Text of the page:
A young girl zealously wants to go to school and learn to read and write. Almost everywhere she is met with hostility or indifference. The only young boy who takes her to his school is ...
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Itinerant Kurdish teachers, carrying blackboards on their backs, look for students in the hills and villages of Iran, near the Iraqi border during the Iran-Iraq war. Said falls in with a ... See full summary »
An elderly couple go about their routine of cleaning their gabbeh (a intricately-designed rug), while bickering gently with each other. Magically, a young woman appears, helping the two ... See full summary »
The wife of Nasim, an Afghan immigrant in Iran, is gravely ill. He needs money to pay for her care, but his day labor digging wells does not pay enough. A friend connects Nasim to a two-bit... See full summary »
A semi-autobiographical account of Makmahlbaf's experience as a teenager when, as a 17-year-old, he stabbed a policeman at a protest rally. Two decades later, he tracks down the policeman he injured in an attempt to make amends.
The story starts with a childish play of a brother and sister, then continues in huge developments. Through passing too many difficult barriers, these lovely children, reach the peak of perfection. Niaz grows like a grain and blossoms.
Gol Khatoon Shabanin
Makhmalbaf puts an advertisement in the papers calling for an open casting for his next movie. However when hundreds of people show up, he decides to make a movie about the casting and the ... See full summary »
In a post-Taliban Afghanistan a young woman (Agheleh Rezaie) attends school against her conservative father's will, hoping to learn more about democracy to fulfill her dream of being the country's next president.
A film comprised of three interconnected vignettes that depict women at three stages of life in Iran. The first part centers on a young girl on her ninth birthday who is told that she can ... See full summary »
Mehrollah is a 14-year-old boy who is forced to find a job to support his family after his father dies. He travels to the southern parts of Iran, looking for work. Upon his return to his hometown, he notices certain changes in his family.
A young girl zealously wants to go to school and learn to read and write. Almost everywhere she is met with hostility or indifference. The only young boy who takes her to his school is thrown out by the teacher, because helping her prevented him from coming in time. - It must not go unnoticed that the schoolgirls and the female teacher are likewise hostile toward this girl. None of them want her in the classroom. On her way home she and other girls are taken as prisoners by boys playing talibans. They tear her school book to pieces (or rather what was left of it after the schoolgirls had done the same thing.) The "taliban boys" threaten to stone their girl prisoners (although in this movie there is little real physical violence against girls). The girl's attempts end in complete failure. (Whatever moods of the scenes throughout the entire movie, the acting by the central girl is really impressive.) Written by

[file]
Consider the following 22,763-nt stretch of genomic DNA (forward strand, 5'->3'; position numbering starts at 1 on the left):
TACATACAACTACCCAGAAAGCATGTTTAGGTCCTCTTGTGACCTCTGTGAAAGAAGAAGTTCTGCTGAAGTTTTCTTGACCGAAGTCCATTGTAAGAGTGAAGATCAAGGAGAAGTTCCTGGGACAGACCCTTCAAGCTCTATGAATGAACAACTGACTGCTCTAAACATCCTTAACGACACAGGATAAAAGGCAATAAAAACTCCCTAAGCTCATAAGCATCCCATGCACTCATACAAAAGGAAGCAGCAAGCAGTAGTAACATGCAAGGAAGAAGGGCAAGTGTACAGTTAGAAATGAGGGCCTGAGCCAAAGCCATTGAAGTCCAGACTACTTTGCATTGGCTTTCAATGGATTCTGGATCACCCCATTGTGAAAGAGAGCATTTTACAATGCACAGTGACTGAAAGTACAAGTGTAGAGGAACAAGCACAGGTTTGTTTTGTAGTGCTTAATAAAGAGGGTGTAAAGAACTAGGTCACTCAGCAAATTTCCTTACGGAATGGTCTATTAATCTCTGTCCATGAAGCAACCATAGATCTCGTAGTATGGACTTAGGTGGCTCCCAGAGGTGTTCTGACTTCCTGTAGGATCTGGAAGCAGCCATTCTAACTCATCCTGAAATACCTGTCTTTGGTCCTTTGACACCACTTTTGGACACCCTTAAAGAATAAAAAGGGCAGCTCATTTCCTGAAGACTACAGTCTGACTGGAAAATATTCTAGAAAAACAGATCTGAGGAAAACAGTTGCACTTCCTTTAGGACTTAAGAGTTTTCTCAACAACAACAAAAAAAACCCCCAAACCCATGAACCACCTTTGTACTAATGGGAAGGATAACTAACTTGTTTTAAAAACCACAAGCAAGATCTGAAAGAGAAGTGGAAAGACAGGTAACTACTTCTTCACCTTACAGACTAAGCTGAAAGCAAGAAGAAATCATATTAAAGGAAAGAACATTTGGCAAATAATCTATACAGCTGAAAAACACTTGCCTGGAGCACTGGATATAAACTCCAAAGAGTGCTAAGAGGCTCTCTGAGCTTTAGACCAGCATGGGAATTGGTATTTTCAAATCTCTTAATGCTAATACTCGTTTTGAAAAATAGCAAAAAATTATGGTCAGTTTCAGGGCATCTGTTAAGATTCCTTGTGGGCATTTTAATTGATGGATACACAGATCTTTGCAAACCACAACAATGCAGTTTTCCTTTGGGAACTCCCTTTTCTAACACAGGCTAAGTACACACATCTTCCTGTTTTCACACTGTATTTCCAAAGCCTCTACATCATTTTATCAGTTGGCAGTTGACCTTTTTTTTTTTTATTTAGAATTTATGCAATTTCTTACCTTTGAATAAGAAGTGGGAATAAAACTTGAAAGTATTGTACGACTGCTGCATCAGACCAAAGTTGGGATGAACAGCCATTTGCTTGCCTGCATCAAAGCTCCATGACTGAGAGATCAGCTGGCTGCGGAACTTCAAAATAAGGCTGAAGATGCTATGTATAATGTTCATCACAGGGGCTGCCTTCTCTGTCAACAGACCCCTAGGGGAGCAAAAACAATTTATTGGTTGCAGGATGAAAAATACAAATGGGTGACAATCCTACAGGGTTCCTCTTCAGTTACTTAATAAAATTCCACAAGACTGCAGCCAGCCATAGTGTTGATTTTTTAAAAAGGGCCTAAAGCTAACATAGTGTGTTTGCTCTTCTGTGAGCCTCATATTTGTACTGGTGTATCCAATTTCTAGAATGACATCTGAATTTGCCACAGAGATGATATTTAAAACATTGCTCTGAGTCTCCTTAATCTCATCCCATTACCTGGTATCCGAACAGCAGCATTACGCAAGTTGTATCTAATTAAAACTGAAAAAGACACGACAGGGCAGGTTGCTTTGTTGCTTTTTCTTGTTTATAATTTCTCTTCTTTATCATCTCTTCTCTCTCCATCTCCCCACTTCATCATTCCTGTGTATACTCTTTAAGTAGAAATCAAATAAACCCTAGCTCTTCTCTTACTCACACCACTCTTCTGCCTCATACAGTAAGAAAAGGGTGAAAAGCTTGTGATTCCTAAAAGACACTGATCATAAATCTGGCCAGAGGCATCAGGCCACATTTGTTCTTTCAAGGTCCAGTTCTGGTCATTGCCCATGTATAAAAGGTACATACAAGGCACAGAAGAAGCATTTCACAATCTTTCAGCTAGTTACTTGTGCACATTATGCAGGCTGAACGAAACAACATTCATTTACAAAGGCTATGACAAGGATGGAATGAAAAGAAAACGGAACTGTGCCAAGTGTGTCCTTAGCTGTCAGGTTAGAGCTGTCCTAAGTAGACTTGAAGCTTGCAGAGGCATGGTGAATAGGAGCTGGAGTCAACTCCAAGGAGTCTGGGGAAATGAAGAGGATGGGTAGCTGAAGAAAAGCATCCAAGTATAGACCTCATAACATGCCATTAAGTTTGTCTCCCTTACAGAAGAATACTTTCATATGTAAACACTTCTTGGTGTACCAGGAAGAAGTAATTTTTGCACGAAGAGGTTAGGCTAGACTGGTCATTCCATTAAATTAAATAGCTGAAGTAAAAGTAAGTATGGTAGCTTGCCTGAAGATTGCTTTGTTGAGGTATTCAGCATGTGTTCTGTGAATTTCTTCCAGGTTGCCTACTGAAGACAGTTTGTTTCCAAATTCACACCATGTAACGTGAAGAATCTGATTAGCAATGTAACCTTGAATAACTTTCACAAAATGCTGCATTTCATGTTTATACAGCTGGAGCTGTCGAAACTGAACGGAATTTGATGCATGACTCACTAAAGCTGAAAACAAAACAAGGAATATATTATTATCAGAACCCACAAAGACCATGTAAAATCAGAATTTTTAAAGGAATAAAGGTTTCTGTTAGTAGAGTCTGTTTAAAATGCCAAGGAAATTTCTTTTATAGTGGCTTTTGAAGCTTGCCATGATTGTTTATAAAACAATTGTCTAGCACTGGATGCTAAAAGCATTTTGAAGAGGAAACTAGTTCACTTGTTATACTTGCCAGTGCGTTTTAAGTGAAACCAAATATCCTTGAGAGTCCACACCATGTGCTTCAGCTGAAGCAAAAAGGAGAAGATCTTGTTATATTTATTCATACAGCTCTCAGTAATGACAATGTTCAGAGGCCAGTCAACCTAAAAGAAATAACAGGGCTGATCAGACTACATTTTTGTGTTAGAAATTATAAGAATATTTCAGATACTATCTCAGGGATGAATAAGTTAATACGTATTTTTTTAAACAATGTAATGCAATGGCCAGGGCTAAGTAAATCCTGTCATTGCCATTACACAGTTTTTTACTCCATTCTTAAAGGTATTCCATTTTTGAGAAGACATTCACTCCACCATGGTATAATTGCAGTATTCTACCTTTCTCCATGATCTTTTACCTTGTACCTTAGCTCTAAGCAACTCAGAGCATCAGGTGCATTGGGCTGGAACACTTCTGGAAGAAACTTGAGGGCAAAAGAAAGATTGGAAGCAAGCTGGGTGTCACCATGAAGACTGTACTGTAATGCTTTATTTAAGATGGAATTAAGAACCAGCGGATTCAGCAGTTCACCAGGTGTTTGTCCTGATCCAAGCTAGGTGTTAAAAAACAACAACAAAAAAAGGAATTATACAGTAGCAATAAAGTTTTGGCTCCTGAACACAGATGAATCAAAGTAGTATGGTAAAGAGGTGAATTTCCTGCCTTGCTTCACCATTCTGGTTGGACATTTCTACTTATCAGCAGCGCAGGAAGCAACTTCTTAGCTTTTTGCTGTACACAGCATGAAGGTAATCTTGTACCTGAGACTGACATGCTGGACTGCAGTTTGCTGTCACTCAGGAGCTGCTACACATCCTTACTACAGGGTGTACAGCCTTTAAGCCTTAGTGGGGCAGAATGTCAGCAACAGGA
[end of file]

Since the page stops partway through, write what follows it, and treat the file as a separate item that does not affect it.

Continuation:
Max Scharnberg, Stockholm, Sweden
I really pushed myself in order to follow the movie up to the end. I lived in Afghanistan for 2 years as journalist. I spent in Bamian my vacations because it is so safe place to walk around. And I know very well places where the shooting has been done as well Hazaras. Problem is, that the subject of this film is so inappropriate because of nature of Hazaras - ethnic group who live in Bamian region. For a start - Hazaras are most depressed minority group in Afghanistan. Over history there have been a lot of massacres of Hazaras, and last one was 2001-2002 by Taliban. So it is most shocking to look at the feature film where little Hazara boys pretend to be Talibs - it is the same like to make a movie of Jude boys pretending to be Nazis Secondly, Hazaras are most tolerant group inside Afghanistan (only Nuristanis are more tolerant, but they live in borderlands of Pakistan). There is no problem for women to walk around without burka (they like very colourful scarves). If you travel around you can see a lot of very simple schooling around – just school desks outside, even no cover or tent. There is no problem to study together – boys and girls – under 10. I have seen even 12-years old together in one classroom in Bamian. It could be very nice documentary of schools at Bamian. Nature is superb and people are just great. I was sad that young Iranian lady has not done her homework before shooting.
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